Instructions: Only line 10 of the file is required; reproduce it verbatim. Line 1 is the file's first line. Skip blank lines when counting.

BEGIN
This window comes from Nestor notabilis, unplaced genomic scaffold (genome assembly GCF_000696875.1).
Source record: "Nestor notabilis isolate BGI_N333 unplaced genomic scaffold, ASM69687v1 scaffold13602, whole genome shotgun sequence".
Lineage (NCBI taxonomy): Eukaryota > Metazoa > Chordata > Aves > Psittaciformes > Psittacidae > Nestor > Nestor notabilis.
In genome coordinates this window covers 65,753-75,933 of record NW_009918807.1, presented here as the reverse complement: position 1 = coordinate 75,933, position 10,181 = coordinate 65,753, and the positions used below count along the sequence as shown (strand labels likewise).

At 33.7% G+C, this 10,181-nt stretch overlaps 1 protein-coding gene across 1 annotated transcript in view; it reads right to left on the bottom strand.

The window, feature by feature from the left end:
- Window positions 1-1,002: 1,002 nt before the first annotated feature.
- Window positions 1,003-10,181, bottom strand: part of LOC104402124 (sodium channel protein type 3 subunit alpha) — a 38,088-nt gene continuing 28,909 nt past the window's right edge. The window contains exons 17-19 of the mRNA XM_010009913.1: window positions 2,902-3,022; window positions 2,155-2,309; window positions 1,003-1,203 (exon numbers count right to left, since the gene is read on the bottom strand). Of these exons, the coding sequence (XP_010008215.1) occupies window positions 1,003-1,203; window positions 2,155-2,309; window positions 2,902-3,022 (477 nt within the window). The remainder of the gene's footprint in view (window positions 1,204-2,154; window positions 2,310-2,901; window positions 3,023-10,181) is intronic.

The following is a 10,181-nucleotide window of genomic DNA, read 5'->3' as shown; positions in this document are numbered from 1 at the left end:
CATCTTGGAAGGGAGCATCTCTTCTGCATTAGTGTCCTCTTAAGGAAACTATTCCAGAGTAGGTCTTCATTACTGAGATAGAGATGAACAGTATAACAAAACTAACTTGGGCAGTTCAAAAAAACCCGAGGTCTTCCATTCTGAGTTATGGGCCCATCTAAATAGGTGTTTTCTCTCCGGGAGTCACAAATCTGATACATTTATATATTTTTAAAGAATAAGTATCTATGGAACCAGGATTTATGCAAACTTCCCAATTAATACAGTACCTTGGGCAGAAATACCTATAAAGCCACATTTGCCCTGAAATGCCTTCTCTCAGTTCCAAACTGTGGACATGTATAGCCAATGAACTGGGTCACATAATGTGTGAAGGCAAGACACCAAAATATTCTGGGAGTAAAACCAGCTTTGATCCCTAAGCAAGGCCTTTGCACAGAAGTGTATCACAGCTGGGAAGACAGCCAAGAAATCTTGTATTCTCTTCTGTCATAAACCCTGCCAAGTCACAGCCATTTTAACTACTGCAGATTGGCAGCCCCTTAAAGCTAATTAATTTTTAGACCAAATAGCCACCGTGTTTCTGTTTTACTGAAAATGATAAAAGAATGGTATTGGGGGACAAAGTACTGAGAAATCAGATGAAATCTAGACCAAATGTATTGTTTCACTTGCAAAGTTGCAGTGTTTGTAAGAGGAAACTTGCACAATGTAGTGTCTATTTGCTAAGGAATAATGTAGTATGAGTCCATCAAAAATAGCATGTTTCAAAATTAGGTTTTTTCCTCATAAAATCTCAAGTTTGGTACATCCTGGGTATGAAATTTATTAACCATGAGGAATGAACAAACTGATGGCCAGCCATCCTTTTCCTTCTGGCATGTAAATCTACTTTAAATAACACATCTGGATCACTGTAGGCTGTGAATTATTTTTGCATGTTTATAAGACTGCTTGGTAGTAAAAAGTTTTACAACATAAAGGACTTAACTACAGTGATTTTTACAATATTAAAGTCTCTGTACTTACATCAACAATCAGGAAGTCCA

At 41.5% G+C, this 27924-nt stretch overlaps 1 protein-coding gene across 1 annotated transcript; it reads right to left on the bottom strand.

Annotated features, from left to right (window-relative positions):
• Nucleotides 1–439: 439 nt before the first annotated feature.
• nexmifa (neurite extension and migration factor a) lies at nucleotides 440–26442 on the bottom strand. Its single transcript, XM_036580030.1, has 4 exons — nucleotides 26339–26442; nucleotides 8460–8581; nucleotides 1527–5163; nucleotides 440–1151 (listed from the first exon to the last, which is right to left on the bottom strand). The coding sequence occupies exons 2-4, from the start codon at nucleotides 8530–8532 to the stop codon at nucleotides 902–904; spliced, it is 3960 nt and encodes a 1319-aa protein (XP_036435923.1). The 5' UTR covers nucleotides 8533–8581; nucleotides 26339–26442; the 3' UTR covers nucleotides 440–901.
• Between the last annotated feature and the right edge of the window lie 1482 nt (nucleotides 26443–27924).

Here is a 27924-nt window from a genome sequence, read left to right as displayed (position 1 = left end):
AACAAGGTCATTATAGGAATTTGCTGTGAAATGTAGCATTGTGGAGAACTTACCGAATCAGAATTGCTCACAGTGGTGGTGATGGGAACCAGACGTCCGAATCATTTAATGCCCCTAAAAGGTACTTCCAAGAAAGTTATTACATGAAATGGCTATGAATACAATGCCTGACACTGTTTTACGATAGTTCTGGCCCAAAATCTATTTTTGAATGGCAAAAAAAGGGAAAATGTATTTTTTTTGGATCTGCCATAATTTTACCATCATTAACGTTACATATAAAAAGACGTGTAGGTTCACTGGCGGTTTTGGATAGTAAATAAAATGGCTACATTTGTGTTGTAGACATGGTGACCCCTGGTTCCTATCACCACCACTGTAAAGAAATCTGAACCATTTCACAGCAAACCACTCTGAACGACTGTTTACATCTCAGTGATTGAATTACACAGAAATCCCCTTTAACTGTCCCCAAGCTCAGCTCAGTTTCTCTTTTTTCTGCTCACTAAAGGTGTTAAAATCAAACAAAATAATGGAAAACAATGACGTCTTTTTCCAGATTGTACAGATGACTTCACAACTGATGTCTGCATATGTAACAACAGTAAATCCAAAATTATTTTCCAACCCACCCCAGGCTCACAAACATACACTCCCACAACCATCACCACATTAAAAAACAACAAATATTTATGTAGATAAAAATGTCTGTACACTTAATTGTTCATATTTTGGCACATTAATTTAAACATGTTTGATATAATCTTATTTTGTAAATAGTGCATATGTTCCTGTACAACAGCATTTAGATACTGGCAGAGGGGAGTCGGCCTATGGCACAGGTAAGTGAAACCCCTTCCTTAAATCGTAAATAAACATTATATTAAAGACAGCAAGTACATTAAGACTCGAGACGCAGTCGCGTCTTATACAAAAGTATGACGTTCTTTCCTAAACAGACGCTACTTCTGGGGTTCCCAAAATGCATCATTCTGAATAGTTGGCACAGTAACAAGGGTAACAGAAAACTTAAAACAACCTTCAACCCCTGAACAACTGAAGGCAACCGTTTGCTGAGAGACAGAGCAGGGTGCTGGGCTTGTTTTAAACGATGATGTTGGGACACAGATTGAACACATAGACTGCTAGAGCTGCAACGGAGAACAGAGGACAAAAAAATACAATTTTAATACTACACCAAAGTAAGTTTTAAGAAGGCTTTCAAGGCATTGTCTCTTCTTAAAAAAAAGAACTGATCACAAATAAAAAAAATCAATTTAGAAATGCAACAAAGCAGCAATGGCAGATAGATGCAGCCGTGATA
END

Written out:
CATCTTGGAAGGGAGCATCTCTTCTGCATTAGTGTCCTCTTAAGGAAACTATTCCAGAGTAGGTCTTCATTACTGAGATAGAGATGAACAGTATAACAAAACTAACTTGGGCAGTTCAAAAAAACCCGAGGTCTTCCATTCTGAGTTATGGGCCCATCTAAATAGGTGTTTTCTCTCCGGGAGTCACAAATCTGATACATTTATATATTTTTAAAGAATAAGTATCTATGGAACCAGGATTTATGCAAACTTCCCAATTAATACAGTACCTTGGGCAGAAATACCTATAAAGCCACATTTGCCCTGAAATGCCTTCTCTCAGTTCCAAACTGTGGACATGTATAGCCAATGAACTGGGTCACATAATGTGTGAAGGCAAGACACCAAAATATTCTGGGAGTAAAACCAGCTTTGATCCCTAAGCAAGGCCTTTGCACAGAAGTGTATCACAGCTGGGAAGACAGCCAAGAAATCTTGTATTCTCTTCTGTCATAAACCCTGCCAAGTCACAGCCATTTTAACTACTGCAGATTGGCAGCCCCTTAAAGCTAATTAATTTTTAGACCAAATAGCCACCGTGTTTCTGTTTTACTGAAAATGATAAAAGAATGGTATTGGGGGACAAAGTACTGAGAAATCAGATGAAATCTAGACCAAATGTATTGTTTCACTTGCAAAGTTGCAGTGTTTGTAAGAGGAAACTTGCACAATGTAGTGTCTATTTGCTAAGGAATAATGTAGTATGAGTCCATCAAAAATAGCATGTTTCAAAATTAGGTTTTTTCCTCATAAAATCTCAAGTTTGGTACATCCTGGGTATGAAATTTATTAACCATGAGGAATGAACAAACTGATGGCCAGCCATCCTTTTCCTTCTGGCATGTAAATCTACTTTAAATAACACATCTGGATCACTGTAGGCTGTGAATTATTTTTGCATGTTTATAAGACTGCTTGGTAGTAAAAAGTTTTACAACATAAAGGACTTAACTACAGTGATTTTTACAATATTAAAGTCTCTGTACTTACATCAACAATCAGGAAGTCCA